Our perception of the box takes a turn when we focus on it, the box, as just as important the contents. Sir Hans Sloane collected and identified plants and insects in the 1680s, committing his finds to boxes which were sealed inside with one glass wall, not hidden, only partly protected. He did not want any of the contents forgotten or the collection broken, and after he died in 1753 the boxes became the core of the British Museum at Bloomsbury and later the Natural History Museum. If you looked at the boxes and did not know that Sloane was a scientist you might think he was an artist: the edges of the boxes are covered in marbled paper, his lovely pen and ink handwritten notations and labels covering much of the backs or backgrounds. Here is a beetle, here is a dried leaf. You can also see a sort of specimen cabinet with pigeonholes for objects as well as the boxes. Photos of the boxes themselves are in issue #41 of Cabinet magazine accompanying the article by James Delbourgo "What's in the Box: the time machines of Sir Hans Sloane." I'm also interested in the fact that Sloane brought a recipe for chocolate back with him from his travels to Jamaica, that eventually the Cadburys used Sloane's recipe, and that chocolates are sold as specimens, perhaps coincidentally, perhaps not, in a compartmented box.
What about the box as art? Looking at Joseph Cornell's boxes, you find a similarity with Sloane's in the glass wall. A viewing box as well, not meant to hide, but to frame and keep order, to "contain compositions," three-dimensional still lifes. Cornell, who was also interested in scientific discovery, did not collect objects to identify, classify, and label, but to juxtapose them inside the box to tell his own story and to create something new rather than to preserve something old. Cornell began to make his boxes around the time of the Depression in the late 1920s - early 30s, approximately two hundred years after Sloane. The time period called for frugality and re-use so it seems natural that he would collect and save objects for the future. In the lavish and wonderful catalogue Joseph Cornell: Navigating the Imagination he is quoted, "…everything can be used in a lifetime" (56).
Two exhibits at the Oakland Museum of California this year reminded me of boxes. Mark Dion in his exhibit The Marvelous Museum: Orphans, Curiosities & Treasures, made a whole section of the museum into a cabinet of curiosities just by pulling forgotten odd objects and taxidermied animals from the museum's archives. His work makes the box enormous, and he is propelled by uncontainable curiosity. What happens when the world is the box? What kind of dialogue can two objects have? What happens when we see unfamiliar objects? Can you bring the past back to life? How do seemingly obsolete things affect us? He says:
…I think slippage is an important idea.…There should be a moment of uncertainty…It's very much an experience of moving from one familiar thing to another, and then occasionally there's an object—a painting, an artifact—that leads to a point of irritability. There's something you don't know here, something unfamiliar. (21)The excitement, the awakening of the viewer comes from that unfamiliar moment, and may lead to a rethinking of what s/he has experienced up until that point as well. The quote is from the exhibition catalogue, which is nicely packaged as a faux wooden packing box containing translucent envelopes bound into a book along with traditional pages. Inside the envelopes you will find full color cards of various objects with detailed labels on the backs. A book in a clamshell box: familiar, yet not entirely.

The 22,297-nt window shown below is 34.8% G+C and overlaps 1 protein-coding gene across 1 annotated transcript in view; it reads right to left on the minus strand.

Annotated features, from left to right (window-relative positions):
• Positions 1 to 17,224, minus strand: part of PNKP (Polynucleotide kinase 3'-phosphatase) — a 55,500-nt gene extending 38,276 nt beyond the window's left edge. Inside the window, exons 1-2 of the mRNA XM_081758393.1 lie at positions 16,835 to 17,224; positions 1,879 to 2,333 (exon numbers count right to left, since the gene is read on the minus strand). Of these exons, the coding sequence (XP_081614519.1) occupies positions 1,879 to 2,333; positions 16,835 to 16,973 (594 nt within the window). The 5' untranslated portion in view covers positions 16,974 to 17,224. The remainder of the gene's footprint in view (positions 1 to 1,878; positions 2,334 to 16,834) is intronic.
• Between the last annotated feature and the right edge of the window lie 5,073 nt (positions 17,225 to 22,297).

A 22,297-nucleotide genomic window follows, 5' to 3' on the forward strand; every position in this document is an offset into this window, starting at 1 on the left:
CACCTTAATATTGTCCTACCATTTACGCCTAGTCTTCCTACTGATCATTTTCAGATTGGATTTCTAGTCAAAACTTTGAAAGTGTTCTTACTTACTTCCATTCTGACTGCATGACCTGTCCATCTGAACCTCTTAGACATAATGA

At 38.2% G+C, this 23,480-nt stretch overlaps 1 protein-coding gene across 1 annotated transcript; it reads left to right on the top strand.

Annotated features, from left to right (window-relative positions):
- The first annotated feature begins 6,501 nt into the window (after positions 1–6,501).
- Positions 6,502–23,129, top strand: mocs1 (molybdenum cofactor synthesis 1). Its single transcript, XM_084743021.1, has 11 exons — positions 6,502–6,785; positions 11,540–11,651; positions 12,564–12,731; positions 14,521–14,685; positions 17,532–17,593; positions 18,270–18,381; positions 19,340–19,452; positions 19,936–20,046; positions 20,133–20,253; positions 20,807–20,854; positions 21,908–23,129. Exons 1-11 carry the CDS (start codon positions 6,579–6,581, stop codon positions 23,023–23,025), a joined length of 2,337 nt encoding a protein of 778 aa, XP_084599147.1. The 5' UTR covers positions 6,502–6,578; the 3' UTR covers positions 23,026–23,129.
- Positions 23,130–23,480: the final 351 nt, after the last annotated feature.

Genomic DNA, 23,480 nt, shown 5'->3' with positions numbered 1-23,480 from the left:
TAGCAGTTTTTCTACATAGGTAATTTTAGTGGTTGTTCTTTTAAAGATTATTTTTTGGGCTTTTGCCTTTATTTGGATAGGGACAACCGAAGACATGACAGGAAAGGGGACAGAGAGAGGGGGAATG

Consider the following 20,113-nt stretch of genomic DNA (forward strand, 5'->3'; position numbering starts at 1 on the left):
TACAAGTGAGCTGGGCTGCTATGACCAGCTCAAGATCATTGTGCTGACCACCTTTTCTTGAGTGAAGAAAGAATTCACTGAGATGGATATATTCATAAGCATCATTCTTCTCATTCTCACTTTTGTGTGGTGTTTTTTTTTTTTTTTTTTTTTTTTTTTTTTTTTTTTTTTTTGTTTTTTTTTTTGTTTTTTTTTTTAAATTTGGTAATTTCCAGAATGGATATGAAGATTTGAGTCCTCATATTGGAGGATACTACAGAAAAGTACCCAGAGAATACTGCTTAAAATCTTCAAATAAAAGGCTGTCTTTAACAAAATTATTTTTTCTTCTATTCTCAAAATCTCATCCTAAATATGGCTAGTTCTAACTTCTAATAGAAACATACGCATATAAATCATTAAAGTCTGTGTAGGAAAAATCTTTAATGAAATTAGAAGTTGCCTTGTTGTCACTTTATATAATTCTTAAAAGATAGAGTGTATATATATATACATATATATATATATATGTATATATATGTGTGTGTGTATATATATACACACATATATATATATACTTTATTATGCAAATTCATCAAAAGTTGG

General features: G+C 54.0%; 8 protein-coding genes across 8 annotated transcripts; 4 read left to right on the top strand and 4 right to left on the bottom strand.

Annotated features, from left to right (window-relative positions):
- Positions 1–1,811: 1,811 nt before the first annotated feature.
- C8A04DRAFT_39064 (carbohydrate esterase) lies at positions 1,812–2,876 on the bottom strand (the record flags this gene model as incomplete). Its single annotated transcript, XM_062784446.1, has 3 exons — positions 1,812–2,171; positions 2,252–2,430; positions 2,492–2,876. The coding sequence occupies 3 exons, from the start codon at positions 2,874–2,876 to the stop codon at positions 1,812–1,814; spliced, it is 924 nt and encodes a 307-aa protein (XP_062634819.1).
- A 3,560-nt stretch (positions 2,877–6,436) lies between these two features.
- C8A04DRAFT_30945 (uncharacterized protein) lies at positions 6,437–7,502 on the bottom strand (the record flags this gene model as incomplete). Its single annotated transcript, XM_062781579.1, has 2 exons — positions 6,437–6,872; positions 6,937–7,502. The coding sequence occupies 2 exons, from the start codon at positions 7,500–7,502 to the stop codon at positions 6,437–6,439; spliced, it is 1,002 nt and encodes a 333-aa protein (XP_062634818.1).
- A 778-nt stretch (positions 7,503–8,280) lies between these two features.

Michael C. McMillen created a series of lifesize boxes, stories, other worlds for his exhibit Train of Thought. His glass wall is rather the fourth wall of the stage. Sometimes that wall is a peephole, sometimes there is no glass and you physically enter and become part of the work and world. The museum website describes the works as "multisensory installations." He has transformed his early experience making stage sets into a lifetime of working as an artist creating worlds from his own imagination. He takes and makes common objects, builds, and sets up scenes. He, too, has a catalogue. The exhibit is at OMCA until Aug. 14th and contains films he has assembled as well as the large installations.
These makers similarly use the box to reveal rather than to hide. Preserve and label: catalogue for information. Juxtapose and imagine: present a vision. Focus on the connecting links: set up a discussion. Collect and stage: create a world. Four ways of working with the box. In the above examples you can't handle any of the contents, only the outsides of some of the smaller boxes. The staging is fixed the way the sequence is often, but not always, fixed in a book format. But what if you could rearrange the contents? In some instances the meaning will change. In other cases the sequential order does not matter, it is the cumulative effect that is important. Your knowledge builds with each object, but the full intent is only revealed when you have handled all of the pieces.
There isn't really any reason why you couldn't read a book out of order this way; we certainly read online like this. Sometimes to become fully engaged with something, however, we want to get lost in it, not get lost because of it. I know I tend to like a story with a continuous narrative or at least with thick enough threads to hold onto. But you might consider, and not discard, using the box in your work for a multi-faceted and tactile reading experience.
|Word Waves & Wordless Tides, 2009|